There are three basic parts to a Fluorescent lamp system. The lamp, the starter, and the ballast.
The lamp has two electrodes (one at each end), a phosphor coating, and mercury and argon inside.
The starter uses an initial current to ionize the gas between the electrodes. The starter then turns off and allows the current to continue to flow through the ionized gas in the fluorescent lamp's tube. This creates an arc which in turn glows inside the tube. When the current is flowing through the argon gas, it is actually giving off an ultra-violet electromagnetic wave from the excited electrons, but because of the phosphor coating on the inside of the tube, the lamp itself emits visible light.
The ballast is essentially the controller for the lamp. You can purchase ballasts for all kinds of uses like quick-start, efficiency, power level, etc. The ballast limits and controls the amount of current being supplied to the lamps to keep them from being destroyed.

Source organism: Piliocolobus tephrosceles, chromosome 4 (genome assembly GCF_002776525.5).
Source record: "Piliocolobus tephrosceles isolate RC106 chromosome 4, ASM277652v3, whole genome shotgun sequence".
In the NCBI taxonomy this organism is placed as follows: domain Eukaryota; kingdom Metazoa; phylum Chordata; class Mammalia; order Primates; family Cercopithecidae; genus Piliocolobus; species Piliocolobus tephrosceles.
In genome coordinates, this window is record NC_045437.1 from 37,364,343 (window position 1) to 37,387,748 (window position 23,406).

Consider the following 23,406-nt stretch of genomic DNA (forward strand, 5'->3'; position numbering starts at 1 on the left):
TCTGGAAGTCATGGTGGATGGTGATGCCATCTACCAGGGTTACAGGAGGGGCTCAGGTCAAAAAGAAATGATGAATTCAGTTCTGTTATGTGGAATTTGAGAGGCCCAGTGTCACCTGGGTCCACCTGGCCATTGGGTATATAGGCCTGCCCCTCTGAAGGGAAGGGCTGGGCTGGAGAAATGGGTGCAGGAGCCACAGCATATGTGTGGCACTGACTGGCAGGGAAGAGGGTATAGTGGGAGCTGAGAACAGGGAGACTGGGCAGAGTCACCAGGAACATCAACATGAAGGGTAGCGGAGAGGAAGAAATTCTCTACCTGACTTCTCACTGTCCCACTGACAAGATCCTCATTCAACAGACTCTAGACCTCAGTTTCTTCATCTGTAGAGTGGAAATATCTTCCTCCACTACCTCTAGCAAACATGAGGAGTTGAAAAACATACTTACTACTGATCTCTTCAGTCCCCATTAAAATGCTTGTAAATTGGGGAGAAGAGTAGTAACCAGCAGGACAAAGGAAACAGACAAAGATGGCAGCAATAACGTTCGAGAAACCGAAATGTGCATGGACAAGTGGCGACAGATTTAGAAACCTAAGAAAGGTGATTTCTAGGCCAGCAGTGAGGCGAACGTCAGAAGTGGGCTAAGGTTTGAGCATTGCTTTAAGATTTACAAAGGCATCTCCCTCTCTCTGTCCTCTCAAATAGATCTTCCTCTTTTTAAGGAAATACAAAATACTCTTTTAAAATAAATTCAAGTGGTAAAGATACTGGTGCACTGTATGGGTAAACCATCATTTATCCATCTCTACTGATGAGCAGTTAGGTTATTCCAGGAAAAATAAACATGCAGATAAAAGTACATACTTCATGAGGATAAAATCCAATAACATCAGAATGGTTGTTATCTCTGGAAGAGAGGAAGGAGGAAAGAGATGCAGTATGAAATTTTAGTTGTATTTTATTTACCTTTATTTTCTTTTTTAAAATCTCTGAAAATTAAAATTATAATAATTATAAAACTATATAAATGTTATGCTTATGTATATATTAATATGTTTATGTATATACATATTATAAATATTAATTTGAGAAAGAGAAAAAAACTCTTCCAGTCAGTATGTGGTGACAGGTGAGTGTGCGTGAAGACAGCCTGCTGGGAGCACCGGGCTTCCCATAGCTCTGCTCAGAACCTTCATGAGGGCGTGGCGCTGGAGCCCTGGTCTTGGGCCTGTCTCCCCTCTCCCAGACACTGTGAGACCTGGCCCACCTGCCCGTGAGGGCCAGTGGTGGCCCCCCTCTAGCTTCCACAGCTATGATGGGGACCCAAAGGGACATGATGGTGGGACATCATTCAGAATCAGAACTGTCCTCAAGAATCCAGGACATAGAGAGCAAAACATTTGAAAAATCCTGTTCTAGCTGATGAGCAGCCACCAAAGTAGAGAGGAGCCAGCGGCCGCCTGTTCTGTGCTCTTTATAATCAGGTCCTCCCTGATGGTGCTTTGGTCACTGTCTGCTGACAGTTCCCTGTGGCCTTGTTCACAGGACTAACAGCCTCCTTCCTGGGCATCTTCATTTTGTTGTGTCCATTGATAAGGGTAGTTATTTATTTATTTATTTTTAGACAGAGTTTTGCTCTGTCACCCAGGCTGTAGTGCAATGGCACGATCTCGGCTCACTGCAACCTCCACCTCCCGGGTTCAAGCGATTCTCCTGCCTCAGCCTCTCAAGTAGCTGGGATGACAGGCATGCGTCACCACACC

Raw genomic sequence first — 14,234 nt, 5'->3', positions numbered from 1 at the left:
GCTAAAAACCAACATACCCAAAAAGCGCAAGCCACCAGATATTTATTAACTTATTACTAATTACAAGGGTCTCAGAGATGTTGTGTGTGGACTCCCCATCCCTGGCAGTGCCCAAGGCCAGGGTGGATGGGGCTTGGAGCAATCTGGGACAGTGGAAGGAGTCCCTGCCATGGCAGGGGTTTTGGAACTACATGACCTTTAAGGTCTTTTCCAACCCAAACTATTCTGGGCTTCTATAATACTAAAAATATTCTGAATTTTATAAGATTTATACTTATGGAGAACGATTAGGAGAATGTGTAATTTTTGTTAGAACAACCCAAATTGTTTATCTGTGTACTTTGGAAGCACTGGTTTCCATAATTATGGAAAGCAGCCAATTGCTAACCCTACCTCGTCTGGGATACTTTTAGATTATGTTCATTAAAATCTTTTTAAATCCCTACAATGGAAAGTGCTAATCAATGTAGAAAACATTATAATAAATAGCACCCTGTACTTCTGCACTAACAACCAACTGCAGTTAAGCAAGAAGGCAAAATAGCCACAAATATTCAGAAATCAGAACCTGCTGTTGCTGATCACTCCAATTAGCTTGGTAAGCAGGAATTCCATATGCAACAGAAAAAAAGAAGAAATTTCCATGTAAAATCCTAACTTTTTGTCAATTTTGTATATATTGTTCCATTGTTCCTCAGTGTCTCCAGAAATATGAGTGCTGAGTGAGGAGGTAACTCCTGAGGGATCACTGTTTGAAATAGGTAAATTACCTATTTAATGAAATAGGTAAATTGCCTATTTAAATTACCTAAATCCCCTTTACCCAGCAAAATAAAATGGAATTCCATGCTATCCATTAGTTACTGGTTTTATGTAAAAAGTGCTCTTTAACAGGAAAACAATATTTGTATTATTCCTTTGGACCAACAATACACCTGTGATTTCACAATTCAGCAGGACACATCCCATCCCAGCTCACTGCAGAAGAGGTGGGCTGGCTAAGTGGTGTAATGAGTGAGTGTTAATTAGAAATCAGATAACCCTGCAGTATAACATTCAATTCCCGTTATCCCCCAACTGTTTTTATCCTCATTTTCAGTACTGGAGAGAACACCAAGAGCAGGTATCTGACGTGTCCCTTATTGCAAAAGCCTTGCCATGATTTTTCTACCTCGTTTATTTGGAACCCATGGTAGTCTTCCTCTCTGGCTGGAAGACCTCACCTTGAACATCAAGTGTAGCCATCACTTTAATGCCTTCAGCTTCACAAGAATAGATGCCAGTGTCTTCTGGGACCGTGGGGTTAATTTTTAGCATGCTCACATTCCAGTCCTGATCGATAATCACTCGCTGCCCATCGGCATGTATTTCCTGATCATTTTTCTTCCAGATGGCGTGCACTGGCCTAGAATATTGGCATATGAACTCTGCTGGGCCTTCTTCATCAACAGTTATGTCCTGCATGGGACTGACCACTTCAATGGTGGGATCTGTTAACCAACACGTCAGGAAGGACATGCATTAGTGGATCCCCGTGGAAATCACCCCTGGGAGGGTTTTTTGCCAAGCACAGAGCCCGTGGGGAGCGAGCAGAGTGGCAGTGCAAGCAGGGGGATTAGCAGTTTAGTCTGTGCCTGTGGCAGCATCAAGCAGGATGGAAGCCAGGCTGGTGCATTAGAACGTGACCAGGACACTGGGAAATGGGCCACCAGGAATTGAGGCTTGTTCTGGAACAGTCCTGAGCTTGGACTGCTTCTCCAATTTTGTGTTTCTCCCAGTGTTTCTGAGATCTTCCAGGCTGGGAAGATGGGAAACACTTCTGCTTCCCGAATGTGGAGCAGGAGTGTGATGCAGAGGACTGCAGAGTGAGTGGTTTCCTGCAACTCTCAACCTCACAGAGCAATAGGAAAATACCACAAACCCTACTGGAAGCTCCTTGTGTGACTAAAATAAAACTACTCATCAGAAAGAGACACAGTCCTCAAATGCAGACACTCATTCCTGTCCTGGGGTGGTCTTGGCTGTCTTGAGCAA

Every lamp is going to have whats called a Light Loss Factor, which is essentially saying no lamp is perfect and due to usage, dirt, etc, you are going to loose efficiency. The ballast will actually allow you to control some of the elements of nature (at an expense though). For example, if you have a light loss factor of .9 (or 90% efficiency) due to dirt and other natural elements, you can use a ballast that will overdrive the lamp at 1.1 (or 110%) to achieve nearly 100% lighting. This will eventually decrease the lamp life, but you would be getting better lighting.
Fluorescent lamps are an incredible technology that is very common these days. Even more lamp models are coming out to allow us to use them in our own homes and not just in industrial settings. You can see from the images some different standard lamp models. Although it looks like a regular screw in light bulb what you don't see is the ballast and starter are built into the clay base of the bulb.
howstuffworks.com had some great illustrations which I've included here
I don't have any personal photos to include here. I think howstuffworks.com did a great job of illustrating it. But I wanted to give my explanation of how it all breaks down in addition to these illustrations.